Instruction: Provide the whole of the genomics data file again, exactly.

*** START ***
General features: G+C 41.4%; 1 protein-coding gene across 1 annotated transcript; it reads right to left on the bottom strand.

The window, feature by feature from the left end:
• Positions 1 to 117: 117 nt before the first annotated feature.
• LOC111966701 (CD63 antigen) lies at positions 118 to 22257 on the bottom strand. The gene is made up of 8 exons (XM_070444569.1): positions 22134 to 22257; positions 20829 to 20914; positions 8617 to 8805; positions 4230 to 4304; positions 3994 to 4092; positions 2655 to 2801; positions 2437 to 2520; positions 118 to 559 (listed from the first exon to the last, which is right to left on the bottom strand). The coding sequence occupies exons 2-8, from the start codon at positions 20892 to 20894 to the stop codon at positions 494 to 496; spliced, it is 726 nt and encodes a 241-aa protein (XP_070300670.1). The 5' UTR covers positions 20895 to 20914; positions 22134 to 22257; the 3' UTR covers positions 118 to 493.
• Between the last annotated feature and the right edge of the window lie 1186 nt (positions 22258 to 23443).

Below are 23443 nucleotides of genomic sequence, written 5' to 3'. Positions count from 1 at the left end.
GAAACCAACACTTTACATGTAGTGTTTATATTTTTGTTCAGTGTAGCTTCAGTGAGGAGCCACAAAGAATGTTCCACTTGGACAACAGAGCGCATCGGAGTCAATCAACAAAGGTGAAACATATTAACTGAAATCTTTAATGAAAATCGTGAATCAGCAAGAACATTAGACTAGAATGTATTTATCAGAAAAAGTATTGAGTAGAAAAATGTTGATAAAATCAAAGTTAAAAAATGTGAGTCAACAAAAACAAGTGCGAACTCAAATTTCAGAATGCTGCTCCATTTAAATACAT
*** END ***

General features: G+C 41.4%; 1 protein-coding gene across 1 annotated transcript; it reads right to left on the bottom strand.

The window, feature by feature from the left end:
• Positions 1 to 117: 117 nt before the first annotated feature.
• LOC111966701 (CD63 antigen) lies at positions 118 to 22257 on the bottom strand. The gene is made up of 8 exons (XM_070444569.1): positions 22134 to 22257; positions 20829 to 20914; positions 8617 to 8805; positions 4230 to 4304; positions 3994 to 4092; positions 2655 to 2801; positions 2437 to 2520; positions 118 to 559 (listed from the first exon to the last, which is right to left on the bottom strand). The coding sequence occupies exons 2-8, from the start codon at positions 20892 to 20894 to the stop codon at positions 494 to 496; spliced, it is 726 nt and encodes a 241-aa protein (XP_070300670.1). The 5' UTR covers positions 20895 to 20914; positions 22134 to 22257; the 3' UTR covers positions 118 to 493.
• Between the last annotated feature and the right edge of the window lie 1186 nt (positions 22258 to 23443).

Below are 23443 nucleotides of genomic sequence, written 5' to 3'. Positions count from 1 at the left end.
GAAACCAACACTTTACATGTAGTGTTTATATTTTTGTTCAGTGTAGCTTCAGTGAGGAGCCACAAAGAATGTTCCACTTGGACAACAGAGCGCATCGGAGTCAATCAACAAAGGTGAAACATATTAACTGAAATCTTTAATGAAAATCGTGAATCAGCAAGAACATTAGACTAGAATGTATTTATCAGAAAAAGTATTGAGTAGAAAAATGTTGATAAAATCAAAGTTAAAAAATGTGAGTCAACAAAAACAAGTGCGAACTCAAATTTCAGAATGCTGCTCCATTTAAATACAT